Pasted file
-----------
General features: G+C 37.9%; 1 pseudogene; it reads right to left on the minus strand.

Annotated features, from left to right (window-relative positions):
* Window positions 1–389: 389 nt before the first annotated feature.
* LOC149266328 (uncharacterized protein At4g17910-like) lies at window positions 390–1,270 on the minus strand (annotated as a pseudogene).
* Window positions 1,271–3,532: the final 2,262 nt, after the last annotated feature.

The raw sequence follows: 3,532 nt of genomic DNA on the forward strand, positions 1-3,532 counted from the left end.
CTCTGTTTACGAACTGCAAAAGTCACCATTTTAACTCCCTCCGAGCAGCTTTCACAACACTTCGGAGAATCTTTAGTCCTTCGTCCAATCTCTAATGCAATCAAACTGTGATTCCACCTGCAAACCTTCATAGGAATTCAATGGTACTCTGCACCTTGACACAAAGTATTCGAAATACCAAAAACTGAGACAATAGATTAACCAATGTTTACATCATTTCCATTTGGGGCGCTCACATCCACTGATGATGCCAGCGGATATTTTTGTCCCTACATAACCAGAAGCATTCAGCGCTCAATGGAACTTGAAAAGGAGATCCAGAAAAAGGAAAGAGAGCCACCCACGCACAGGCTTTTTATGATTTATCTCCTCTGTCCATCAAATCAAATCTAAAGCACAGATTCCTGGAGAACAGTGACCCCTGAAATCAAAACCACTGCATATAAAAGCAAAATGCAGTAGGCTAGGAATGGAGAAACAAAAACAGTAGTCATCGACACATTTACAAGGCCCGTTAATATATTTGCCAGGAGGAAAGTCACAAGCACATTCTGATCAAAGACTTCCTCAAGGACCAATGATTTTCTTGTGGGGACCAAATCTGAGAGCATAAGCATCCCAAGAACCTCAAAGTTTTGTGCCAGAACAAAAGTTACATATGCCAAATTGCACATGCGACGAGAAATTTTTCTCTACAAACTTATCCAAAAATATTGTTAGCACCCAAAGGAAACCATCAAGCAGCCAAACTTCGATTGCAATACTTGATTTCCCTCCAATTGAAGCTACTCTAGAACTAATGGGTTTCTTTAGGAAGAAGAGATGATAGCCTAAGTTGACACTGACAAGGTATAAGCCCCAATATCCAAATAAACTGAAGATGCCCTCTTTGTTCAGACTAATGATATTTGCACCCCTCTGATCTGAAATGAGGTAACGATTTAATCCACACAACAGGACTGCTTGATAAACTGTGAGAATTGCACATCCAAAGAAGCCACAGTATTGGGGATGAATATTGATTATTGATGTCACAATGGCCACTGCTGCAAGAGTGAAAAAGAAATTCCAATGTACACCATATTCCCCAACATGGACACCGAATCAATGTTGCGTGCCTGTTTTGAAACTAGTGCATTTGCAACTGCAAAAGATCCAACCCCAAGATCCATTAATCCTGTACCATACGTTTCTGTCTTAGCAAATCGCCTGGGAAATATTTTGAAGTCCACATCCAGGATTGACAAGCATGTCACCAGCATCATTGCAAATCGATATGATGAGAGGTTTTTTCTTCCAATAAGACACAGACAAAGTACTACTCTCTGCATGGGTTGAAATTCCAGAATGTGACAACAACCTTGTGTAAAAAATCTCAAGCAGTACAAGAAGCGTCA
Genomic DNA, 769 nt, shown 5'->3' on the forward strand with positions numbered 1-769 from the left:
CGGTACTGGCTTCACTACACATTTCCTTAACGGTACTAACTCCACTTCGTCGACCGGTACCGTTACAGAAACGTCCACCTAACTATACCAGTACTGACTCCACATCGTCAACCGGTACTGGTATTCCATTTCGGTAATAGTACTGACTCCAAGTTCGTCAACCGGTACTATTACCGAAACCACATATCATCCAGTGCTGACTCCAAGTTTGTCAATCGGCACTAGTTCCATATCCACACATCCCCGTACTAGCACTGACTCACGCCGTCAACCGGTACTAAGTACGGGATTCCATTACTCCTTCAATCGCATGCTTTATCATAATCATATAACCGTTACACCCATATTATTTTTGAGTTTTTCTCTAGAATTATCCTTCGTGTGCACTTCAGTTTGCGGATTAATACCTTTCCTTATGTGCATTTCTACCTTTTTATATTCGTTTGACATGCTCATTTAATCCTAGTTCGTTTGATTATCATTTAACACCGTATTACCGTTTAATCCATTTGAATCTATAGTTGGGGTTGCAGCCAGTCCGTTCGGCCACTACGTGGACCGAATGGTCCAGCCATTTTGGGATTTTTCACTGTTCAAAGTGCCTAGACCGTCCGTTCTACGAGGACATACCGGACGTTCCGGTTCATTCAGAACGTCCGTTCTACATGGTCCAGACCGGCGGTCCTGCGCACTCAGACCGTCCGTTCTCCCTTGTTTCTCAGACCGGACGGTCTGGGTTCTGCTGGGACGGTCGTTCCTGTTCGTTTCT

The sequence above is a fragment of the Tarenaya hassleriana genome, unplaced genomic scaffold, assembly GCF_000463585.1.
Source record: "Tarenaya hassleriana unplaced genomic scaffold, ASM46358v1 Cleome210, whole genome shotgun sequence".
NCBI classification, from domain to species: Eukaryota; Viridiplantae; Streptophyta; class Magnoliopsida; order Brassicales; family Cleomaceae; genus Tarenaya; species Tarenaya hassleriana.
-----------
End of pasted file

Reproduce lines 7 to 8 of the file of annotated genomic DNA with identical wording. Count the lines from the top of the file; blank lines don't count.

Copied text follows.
CTCTGTTTACGAACTGCAAAAGTCACCATTTTAACTCCCTCCGAGCAGCTTTCACAACACTTCGGAGAATCTTTAGTCCTTCGTCCAATCTCTAATGCAATCAAACTGTGATTCCACCTGCAAACCTTCATAGGAATTCAATGGTACTCTGCACCTTGACACAAAGTATTCGAAATACCAAAAACTGAGACAATAGATTAACCAATGTTTACATCATTTCCATTTGGGGCGCTCACATCCACTGATGATGCCAGCGGATATTTTTGTCCCTACATAACCAGAAGCATTCAGCGCTCAATGGAACTTGAAAAGGAGATCCAGAAAAAGGAAAGAGAGCCACCCACGCACAGGCTTTTTATGATTTATCTCCTCTGTCCATCAAATCAAATCTAAAGCACAGATTCCTGGAGAACAGTGACCCCTGAAATCAAAACCACTGCATATAAAAGCAAAATGCAGTAGGCTAGGAATGGAGAAACAAAAACAGTAGTCATCGACACATTTACAAGGCCCGTTAATATATTTGCCAGGAGGAAAGTCACAAGCACATTCTGATCAAAGACTTCCTCAAGGACCAATGATTTTCTTGTGGGGACCAAATCTGAGAGCATAAGCATCCCAAGAACCTCAAAGTTTTGTGCCAGAACAAAAGTTACATATGCCAAATTGCACATGCGACGAGAAATTTTTCTCTACAAACTTATCCAAAAATATTGTTAGCACCCAAAGGAAACCATCAAGCAGCCAAACTTCGATTGCAATACTTGATTTCCCTCCAATTGAAGCTACTCTAGAACTAATGGGTTTCTTTAGGAAGAAGAGATGATAGCCTAAGTTGACACTGACAAGGTATAAGCCCCAATATCCAAATAAACTGAAGATGCCCTCTTTGTTCAGACTAATGATATTTGCACCCCTCTGATCTGAAATGAGGTAACGATTTAATCCACACAACAGGACTGCTTGATAAACTGTGAGAATTGCACATCCAAAGAAGCCACAGTATTGGGGATGAATATTGATTATTGATGTCACAATGGCCACTGCTGCAAGAGTGAAAAAGAAATTCCAATGTACACCATATTCCCCAACATGGACACCGAATCAATGTTGCGTGCCTGTTTTGAAACTAGTGCATTTGCAACTGCAAAAGATCCAACCCCAAGATCCATTAATCCTGTACCATACGTTTCTGTCTTAGCAAATCGCCTGGGAAATATTTTGAAGTCCACATCCAGGATTGACAAGCATGTCACCAGCATCATTGCAAATCGATATGATGAGAGGTTTTTTCTTCCAATAAGACACAGACAAAGTACTACTCTCTGCATGGGTTGAAATTCCAGAATGTGACAACAACCTTGTGTAAAAAATCTCAAGCAGTACAAGAAGCGTCA
Genomic DNA, 769 nt, shown 5'->3' on the forward strand with positions numbered 1-769 from the left: